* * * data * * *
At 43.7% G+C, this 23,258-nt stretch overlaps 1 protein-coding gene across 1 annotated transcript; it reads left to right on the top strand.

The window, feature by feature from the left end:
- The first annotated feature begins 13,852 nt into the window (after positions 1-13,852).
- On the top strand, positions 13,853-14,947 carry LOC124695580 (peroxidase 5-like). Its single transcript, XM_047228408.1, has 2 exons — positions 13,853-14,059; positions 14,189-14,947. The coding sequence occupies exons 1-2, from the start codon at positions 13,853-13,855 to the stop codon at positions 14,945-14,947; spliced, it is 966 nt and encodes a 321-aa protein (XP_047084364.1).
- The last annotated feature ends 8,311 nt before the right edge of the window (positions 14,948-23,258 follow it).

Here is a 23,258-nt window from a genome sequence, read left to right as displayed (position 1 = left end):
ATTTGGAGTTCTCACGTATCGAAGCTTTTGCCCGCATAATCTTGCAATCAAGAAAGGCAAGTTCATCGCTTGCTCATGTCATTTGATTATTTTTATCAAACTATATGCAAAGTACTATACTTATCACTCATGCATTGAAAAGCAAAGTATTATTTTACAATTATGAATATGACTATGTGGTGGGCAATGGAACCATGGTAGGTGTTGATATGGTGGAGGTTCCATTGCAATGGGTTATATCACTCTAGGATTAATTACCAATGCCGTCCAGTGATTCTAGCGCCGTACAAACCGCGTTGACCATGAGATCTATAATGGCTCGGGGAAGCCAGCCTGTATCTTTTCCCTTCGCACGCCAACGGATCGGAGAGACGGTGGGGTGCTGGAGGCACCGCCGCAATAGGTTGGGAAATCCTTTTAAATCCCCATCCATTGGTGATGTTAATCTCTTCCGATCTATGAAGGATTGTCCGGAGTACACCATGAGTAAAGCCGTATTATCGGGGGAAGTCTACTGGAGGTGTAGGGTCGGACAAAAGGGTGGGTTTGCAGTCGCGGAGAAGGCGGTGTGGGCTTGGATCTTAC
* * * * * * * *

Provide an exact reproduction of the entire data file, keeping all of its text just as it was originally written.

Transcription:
At 43.7% G+C, this 23,258-nt stretch overlaps 1 protein-coding gene across 1 annotated transcript; it reads left to right on the top strand.

The window, feature by feature from the left end:
- The first annotated feature begins 13,852 nt into the window (after positions 1-13,852).
- On the top strand, positions 13,853-14,947 carry LOC124695580 (peroxidase 5-like). Its single transcript, XM_047228408.1, has 2 exons — positions 13,853-14,059; positions 14,189-14,947. The coding sequence occupies exons 1-2, from the start codon at positions 13,853-13,855 to the stop codon at positions 14,945-14,947; spliced, it is 966 nt and encodes a 321-aa protein (XP_047084364.1).
- The last annotated feature ends 8,311 nt before the right edge of the window (positions 14,948-23,258 follow it).

Here is a 23,258-nt window from a genome sequence, read left to right as displayed (position 1 = left end):
ATTTGGAGTTCTCACGTATCGAAGCTTTTGCCCGCATAATCTTGCAATCAAGAAAGGCAAGTTCATCGCTTGCTCATGTCATTTGATTATTTTTATCAAACTATATGCAAAGTACTATACTTATCACTCATGCATTGAAAAGCAAAGTATTATTTTACAATTATGAATATGACTATGTGGTGGGCAATGGAACCATGGTAGGTGTTGATATGGTGGAGGTTCCATTGCAATGGGTTATATCACTCTAGGATTAATTACCAATGCCGTCCAGTGATTCTAGCGCCGTACAAACCGCGTTGACCATGAGATCTATAATGGCTCGGGGAAGCCAGCCTGTATCTTTTCCCTTCGCACGCCAACGGATCGGAGAGACGGTGGGGTGCTGGAGGCACCGCCGCAATAGGTTGGGAAATCCTTTTAAATCCCCATCCATTGGTGATGTTAATCTCTTCCGATCTATGAAGGATTGTCCGGAGTACACCATGAGTAAAGCCGTATTATCGGGGGAAGTCTACTGGAGGTGTAGGGTCGGACAAAAGGGTGGGTTTGCAGTCGCGGAGAAGGCGGTGTGGGCTTGGATCTTAC